tampabay.com

County endures, yearns for breath of fresh air

By CAMILLE C. SPENCER and DAVID DECAMP
Published May 12, 2007


PORT RICHEY - Dustin Merrill stood on the grass along U.S. 19 Friday morning, his orange work vest barely visible in the foggy haze.

Merrill, part of a crew from Highway Safety Devices in Tampa, was supposed to install power boxes along the busy highway Friday morning. Then the electrical foreman's boss called.

"He's letting us off the job because of the smoke, " said Merrill, 28, while packing up his truck. "They're saying go ahead and go. This smoke is just annoying."

That sentiment echoed around Pasco on Friday. In a repeat of Tuesday's smelly air, smoke from raging wildfires in northeastern counties saturated the sky.

As they did on Tuesday, some Pasco schools moved outdoor activities indoors on Friday, and the county health department again encouraged people to stay indoors.

Depending on how bad the air quality was, each school's officials decided whether to move students in portable classrooms indoors, said Tammy Rabon, school district spokeswoman.

Elsewhere in the county, people woke up Friday to find ash on their cars. Some battled allergic reactions. And with visibility as low as half a mile in some parts of Pasco, some motorists drove with their headlights on.

With no chance of a heavy thunderstorm in sight, the smoke may continue to linger over the next few days, said Bryan Mroczka, a meteorologist at the National Weather Service in Tallahassee.

"The large-scale flow is counterclockwise, dragging the smoke toward the (west) coast, " he said. "Those wildfires to the north are still burning very strong. Not much of them are contained because they're burning in areas that are very inaccessible ... to say when you'll be in and out of the smoke is difficult."

But the brush fires won't put a damper on weekend events.

The Cotee River Seafood Fest in New Port Richey is scheduled to go on as planned.

And the 16th Annual Mother's Day Native American Pow Wow at Withlacoochee River Park east of Dade City is also on schedule, with one stipulation: no wood fires on the ground, and only charcoal grills are allowed, said Sam Scarborough, park manager.

Even so, on Friday, some grew tired of the thick haze clouding the sky.

Anderson Combs of Port Richey woke up Friday to find ash all over his vehicles. The trim carpenter didn't find the air any better as he worked at a construction site for new offices on Rowan Road north of Trouble Creek in southwest Pasco.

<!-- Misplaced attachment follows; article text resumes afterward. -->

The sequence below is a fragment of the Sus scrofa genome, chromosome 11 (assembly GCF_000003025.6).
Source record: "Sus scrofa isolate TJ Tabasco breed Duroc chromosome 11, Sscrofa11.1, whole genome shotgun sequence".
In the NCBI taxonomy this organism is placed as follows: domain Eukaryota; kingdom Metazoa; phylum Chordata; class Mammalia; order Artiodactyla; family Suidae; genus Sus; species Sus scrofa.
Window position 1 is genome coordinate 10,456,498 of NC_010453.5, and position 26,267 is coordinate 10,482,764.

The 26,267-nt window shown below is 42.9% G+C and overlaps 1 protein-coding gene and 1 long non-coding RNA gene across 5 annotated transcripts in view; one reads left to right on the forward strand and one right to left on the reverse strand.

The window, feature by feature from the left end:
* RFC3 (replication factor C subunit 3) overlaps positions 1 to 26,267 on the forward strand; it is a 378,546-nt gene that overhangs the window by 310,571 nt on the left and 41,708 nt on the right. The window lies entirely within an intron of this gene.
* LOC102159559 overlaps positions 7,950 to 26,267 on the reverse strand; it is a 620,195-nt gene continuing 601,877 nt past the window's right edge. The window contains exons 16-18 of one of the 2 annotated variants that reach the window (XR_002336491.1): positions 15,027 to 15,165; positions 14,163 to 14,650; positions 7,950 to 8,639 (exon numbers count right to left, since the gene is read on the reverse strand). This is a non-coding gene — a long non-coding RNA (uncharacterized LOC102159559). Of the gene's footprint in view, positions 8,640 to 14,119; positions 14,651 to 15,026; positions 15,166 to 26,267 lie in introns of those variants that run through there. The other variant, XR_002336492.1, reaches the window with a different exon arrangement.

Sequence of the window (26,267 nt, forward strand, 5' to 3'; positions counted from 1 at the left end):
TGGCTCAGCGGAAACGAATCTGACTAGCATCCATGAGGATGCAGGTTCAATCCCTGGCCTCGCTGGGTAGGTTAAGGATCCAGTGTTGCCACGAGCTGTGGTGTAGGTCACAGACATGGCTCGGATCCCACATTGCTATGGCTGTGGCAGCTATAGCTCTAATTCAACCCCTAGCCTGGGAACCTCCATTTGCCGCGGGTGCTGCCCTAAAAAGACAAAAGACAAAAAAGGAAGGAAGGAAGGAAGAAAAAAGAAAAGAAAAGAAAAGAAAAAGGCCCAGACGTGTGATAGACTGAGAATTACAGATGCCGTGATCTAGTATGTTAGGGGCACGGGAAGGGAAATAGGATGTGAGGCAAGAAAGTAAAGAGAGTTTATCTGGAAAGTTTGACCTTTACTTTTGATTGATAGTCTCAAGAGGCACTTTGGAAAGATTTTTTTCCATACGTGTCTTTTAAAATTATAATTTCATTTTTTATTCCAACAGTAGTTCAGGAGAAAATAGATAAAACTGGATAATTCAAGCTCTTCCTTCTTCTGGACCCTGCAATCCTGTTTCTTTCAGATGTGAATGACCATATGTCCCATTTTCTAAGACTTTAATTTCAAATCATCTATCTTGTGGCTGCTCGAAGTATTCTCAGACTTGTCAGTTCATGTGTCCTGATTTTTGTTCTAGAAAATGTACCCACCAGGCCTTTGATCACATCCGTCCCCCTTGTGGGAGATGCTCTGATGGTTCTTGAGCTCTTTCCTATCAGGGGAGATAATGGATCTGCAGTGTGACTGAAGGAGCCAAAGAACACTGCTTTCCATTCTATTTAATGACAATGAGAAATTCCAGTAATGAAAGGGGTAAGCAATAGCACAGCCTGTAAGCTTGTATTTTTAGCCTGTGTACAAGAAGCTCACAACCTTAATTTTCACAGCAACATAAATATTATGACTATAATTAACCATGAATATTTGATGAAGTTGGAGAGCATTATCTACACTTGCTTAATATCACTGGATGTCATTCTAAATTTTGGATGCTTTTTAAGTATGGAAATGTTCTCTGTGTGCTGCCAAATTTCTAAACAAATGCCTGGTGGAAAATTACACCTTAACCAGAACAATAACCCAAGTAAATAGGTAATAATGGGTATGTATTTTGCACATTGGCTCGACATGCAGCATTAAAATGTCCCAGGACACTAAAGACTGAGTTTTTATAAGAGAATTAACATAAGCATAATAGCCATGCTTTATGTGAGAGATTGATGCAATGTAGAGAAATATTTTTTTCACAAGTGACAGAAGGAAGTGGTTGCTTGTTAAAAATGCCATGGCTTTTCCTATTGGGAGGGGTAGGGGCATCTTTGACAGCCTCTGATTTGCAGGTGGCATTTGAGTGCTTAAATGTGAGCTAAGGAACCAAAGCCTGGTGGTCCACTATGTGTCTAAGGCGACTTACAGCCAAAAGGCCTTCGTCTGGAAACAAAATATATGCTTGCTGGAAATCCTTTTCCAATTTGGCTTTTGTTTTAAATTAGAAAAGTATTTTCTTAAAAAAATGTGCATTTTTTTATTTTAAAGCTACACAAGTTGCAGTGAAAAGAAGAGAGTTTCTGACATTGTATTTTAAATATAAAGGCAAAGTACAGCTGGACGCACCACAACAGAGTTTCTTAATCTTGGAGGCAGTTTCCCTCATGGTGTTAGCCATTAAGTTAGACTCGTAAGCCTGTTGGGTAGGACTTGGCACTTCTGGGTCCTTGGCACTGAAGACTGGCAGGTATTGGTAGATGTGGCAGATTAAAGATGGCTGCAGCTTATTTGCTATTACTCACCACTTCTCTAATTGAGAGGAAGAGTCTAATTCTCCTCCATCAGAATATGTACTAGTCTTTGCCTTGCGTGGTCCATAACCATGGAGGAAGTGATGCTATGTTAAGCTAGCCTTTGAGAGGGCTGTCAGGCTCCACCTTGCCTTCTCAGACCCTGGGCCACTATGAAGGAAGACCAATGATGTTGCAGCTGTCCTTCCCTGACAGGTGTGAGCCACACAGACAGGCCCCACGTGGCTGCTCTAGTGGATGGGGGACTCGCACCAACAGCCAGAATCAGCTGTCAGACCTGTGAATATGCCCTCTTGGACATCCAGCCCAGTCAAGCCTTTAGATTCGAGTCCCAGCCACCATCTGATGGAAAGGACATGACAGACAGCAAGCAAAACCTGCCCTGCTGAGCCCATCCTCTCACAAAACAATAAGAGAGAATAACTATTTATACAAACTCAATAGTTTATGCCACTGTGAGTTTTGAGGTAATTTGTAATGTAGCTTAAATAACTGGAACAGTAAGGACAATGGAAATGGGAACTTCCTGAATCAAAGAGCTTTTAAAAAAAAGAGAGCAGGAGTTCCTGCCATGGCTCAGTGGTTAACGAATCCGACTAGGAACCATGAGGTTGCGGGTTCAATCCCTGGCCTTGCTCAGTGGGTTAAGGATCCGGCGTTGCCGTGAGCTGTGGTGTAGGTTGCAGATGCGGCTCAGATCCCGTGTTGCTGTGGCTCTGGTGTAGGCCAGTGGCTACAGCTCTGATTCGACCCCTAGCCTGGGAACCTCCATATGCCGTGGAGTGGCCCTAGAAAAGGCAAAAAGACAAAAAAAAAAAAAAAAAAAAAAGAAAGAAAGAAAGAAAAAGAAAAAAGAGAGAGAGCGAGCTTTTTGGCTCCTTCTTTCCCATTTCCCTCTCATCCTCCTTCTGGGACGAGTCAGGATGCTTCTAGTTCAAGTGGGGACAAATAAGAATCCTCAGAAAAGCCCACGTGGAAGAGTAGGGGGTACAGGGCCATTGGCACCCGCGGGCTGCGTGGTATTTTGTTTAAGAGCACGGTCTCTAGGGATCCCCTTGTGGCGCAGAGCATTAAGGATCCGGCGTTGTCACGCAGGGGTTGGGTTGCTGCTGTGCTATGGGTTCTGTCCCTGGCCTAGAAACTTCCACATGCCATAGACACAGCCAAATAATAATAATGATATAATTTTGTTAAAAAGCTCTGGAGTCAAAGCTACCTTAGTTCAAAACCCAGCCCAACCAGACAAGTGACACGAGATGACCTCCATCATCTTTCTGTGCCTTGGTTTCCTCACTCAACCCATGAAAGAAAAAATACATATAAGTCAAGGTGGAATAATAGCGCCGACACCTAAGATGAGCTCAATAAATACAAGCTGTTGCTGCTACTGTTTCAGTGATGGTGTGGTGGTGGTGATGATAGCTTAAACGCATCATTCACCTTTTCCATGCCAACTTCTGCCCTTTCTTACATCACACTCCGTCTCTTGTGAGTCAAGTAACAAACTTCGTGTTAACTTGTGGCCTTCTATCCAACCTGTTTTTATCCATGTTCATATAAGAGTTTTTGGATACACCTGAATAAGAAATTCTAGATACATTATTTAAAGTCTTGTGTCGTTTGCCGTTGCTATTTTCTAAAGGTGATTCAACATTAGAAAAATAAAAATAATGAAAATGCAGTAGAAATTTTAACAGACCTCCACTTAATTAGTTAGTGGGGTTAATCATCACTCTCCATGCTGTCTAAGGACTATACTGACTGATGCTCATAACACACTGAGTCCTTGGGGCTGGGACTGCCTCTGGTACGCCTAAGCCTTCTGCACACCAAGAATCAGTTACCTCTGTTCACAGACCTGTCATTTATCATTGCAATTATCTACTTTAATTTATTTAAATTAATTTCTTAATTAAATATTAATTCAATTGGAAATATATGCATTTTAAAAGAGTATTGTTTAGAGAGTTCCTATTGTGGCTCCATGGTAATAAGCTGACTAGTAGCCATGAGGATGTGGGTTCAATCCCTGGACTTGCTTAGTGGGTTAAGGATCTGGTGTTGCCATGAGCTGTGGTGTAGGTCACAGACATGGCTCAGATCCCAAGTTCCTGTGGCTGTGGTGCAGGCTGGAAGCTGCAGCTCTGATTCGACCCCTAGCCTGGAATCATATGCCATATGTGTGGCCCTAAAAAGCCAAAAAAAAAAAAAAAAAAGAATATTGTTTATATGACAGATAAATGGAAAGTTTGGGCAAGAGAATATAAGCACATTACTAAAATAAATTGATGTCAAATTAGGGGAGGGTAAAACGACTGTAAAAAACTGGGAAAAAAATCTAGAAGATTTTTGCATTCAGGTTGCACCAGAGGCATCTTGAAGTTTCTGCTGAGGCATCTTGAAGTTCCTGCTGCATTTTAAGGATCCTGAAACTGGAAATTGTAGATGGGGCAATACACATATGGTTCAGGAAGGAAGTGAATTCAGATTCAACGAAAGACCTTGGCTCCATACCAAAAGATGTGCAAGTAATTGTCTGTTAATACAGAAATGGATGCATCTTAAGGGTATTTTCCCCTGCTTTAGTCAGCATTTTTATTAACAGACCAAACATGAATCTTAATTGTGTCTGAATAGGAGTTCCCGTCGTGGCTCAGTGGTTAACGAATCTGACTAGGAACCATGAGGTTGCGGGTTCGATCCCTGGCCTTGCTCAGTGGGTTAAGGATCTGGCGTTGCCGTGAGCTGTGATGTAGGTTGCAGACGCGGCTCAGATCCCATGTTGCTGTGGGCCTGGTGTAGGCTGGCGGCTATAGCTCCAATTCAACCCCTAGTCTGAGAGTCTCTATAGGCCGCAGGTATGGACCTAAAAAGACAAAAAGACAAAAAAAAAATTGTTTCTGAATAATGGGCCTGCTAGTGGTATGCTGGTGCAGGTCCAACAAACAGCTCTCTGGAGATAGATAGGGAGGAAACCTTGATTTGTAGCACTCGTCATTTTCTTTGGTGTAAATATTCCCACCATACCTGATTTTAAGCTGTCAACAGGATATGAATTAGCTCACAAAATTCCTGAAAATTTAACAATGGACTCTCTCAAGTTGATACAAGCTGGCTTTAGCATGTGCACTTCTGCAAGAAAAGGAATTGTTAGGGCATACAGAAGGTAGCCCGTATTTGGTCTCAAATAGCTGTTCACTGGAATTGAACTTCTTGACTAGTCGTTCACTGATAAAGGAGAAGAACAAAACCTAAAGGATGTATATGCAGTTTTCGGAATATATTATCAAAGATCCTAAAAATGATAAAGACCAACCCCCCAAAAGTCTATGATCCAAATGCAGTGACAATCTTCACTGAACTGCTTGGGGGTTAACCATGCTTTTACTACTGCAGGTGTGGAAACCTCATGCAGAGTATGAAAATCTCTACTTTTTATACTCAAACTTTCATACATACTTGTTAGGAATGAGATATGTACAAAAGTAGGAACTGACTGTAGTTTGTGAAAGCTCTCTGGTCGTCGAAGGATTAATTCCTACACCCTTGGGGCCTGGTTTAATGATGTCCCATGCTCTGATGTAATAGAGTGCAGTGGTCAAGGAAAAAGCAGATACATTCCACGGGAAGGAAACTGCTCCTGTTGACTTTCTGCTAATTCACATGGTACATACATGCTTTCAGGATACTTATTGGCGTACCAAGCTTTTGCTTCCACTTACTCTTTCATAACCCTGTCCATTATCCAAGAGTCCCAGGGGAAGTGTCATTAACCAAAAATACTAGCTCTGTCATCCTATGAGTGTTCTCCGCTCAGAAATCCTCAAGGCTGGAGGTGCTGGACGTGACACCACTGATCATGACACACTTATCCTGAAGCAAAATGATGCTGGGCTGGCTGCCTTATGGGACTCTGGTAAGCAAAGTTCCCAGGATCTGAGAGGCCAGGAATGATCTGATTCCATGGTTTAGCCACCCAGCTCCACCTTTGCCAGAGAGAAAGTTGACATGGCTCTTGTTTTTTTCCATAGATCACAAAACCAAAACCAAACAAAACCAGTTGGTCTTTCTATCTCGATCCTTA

"My contacts are messed up. My sinuses are killing me, " said Combs, 35, who worked without a mask applying trim around window and door openings.

He said he's never seen anything like the ashen air that blew in on Friday. Not even during the 1998 wildfires that burned 500, 000 acres and caused $300-million in damage.

"It was nothing like this, " he said.

County officials sent word to the 76 employees working outdoors on Friday to drink water and step inside buildings if they didn't feel well, said Marty Paventi, Pasco's parks and recreation manager.

Most county workers had buildings to step into if things got too bad outside, said Terry Falke, facilities manager. Even so, visibility was limited for the county's lawn maintenance crew and electricians.

"I couldn't tell if it was a quarter-mile or a half-mile in front of me, " Falke said.

Outside in the morning haze, Jake Simon adjusted gas prices at the Lil' Champ gas station on Embassy Boulevard.

"It feels like you have to breathe a little harder than usual, " he said. "But it doesn't bother me. I've gotten used to it."

At a produce and vegetable stand off Little Road north of County Road 54, the smoke sullied the air normally sweetened by melons.

A filter mask failed Simon Govas, 53, so he called his sister for a bandanna to wet and wrap around his face. Co-worker Francis Repicky, 58, went without.

Even though Govas smokes cigarettes, he said the smoky air was too much for him.

"On Tuesday, I went home and I felt like I smoked 10 packs of cigarettes for cripe sakes, " Govas said.

Their only hope for fresh air was Mother Nature.

"I hope they get some rain, " Repicky said.

Staff writers Barbara Fredricksen and Chuin-Wei Yap contributed to this story.